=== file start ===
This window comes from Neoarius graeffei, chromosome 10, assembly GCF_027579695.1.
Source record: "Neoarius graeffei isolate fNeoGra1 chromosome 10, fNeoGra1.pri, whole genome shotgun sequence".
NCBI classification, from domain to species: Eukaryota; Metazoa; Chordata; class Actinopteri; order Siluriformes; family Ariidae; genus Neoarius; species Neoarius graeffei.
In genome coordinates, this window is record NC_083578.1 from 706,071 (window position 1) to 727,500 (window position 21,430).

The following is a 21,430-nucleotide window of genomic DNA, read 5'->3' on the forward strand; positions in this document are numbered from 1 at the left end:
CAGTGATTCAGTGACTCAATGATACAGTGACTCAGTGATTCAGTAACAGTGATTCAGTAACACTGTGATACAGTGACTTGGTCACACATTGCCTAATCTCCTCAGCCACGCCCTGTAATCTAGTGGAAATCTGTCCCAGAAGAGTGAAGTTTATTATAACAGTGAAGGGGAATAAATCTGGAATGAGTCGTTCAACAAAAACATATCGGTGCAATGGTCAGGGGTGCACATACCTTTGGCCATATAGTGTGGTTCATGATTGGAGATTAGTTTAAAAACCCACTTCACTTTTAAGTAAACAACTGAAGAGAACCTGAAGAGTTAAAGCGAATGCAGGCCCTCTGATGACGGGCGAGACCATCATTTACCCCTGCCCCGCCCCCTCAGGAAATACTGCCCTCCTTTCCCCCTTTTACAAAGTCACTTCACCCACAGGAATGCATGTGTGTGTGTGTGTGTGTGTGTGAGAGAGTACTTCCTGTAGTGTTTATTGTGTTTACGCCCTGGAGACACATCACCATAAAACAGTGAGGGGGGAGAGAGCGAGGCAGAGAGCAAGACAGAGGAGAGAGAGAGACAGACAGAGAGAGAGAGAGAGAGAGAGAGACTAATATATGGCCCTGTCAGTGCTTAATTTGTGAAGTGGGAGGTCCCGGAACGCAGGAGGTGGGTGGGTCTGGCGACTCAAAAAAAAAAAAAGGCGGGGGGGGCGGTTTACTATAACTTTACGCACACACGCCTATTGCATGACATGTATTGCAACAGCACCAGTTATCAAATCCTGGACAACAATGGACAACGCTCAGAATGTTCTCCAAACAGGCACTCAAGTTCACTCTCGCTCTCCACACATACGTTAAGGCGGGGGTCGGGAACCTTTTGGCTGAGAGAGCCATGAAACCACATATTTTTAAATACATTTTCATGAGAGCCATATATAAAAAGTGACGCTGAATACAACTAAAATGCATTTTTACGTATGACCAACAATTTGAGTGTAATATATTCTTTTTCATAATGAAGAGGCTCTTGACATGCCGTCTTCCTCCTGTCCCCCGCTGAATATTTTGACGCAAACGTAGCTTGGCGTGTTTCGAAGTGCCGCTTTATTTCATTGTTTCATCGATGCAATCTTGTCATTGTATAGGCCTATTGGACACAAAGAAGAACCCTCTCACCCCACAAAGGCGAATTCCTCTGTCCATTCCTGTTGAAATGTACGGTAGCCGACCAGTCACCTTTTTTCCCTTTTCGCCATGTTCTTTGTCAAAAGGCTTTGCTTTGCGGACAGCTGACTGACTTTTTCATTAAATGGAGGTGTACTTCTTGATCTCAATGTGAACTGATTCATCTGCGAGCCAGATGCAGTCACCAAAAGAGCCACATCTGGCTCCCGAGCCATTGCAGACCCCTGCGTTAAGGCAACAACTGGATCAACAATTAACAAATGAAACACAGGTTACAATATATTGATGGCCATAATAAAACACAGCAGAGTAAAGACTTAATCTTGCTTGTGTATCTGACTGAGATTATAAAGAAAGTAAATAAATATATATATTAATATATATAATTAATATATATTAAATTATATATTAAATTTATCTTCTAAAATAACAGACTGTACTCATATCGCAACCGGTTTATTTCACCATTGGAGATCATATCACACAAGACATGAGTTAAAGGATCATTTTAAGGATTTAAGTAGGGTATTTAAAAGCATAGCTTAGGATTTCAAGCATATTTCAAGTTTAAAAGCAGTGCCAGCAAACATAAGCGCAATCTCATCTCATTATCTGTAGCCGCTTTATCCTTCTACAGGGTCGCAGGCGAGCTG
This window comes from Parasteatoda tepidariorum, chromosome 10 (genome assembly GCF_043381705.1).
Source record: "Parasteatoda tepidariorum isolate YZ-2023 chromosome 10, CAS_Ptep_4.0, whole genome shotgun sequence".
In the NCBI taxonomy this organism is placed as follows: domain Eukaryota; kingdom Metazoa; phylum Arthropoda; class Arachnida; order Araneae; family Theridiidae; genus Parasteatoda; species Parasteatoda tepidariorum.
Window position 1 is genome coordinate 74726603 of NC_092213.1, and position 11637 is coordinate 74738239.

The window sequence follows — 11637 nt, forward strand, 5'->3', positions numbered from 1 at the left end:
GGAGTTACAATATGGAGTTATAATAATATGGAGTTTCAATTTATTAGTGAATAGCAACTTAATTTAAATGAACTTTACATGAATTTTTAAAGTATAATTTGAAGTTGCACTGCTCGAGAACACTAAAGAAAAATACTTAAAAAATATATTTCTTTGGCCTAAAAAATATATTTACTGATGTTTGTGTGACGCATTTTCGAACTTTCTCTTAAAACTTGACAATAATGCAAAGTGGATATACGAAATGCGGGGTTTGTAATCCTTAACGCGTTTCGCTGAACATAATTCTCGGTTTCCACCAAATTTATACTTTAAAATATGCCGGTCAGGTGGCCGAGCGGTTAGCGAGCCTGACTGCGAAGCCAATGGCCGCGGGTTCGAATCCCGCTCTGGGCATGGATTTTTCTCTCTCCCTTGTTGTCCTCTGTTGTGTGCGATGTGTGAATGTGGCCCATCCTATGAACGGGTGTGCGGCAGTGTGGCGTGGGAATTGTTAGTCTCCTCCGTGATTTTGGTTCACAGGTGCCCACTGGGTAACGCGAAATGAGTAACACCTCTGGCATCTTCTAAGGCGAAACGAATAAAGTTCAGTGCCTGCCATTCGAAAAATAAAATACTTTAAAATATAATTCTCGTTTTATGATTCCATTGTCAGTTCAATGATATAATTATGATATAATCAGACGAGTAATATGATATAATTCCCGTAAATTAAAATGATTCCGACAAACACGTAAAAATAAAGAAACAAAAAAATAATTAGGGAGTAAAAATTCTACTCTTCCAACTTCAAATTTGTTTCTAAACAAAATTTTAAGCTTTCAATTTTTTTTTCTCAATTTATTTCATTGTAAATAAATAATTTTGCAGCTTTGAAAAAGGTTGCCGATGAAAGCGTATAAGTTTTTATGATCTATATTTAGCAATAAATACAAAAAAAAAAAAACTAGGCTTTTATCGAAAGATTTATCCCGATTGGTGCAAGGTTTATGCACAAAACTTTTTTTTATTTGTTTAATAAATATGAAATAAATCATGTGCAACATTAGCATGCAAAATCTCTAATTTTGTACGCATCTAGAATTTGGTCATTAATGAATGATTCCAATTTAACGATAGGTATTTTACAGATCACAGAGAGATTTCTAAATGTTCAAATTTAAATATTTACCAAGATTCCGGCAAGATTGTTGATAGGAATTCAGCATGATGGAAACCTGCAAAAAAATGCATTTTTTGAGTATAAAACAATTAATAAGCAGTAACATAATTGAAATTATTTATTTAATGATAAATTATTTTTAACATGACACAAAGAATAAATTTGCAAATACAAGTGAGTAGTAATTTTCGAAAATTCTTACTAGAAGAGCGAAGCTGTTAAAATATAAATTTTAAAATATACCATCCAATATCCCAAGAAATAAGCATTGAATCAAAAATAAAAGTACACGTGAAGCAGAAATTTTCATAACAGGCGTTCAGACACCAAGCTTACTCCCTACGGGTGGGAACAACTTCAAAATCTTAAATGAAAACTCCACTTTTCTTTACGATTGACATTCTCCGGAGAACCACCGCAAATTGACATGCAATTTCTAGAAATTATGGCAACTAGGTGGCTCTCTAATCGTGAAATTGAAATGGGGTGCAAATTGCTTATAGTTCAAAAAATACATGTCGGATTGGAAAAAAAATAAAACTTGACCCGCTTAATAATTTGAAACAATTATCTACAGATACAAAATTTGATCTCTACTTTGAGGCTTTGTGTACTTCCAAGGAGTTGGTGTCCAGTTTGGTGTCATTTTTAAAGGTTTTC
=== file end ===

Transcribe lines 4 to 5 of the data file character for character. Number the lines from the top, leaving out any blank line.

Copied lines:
In genome coordinates, this window is record NC_083578.1 from 706,071 (window position 1) to 727,500 (window position 21,430).

The following is a 21,430-nucleotide window of genomic DNA, read 5'->3' on the forward strand; positions in this document are numbered from 1 at the left end: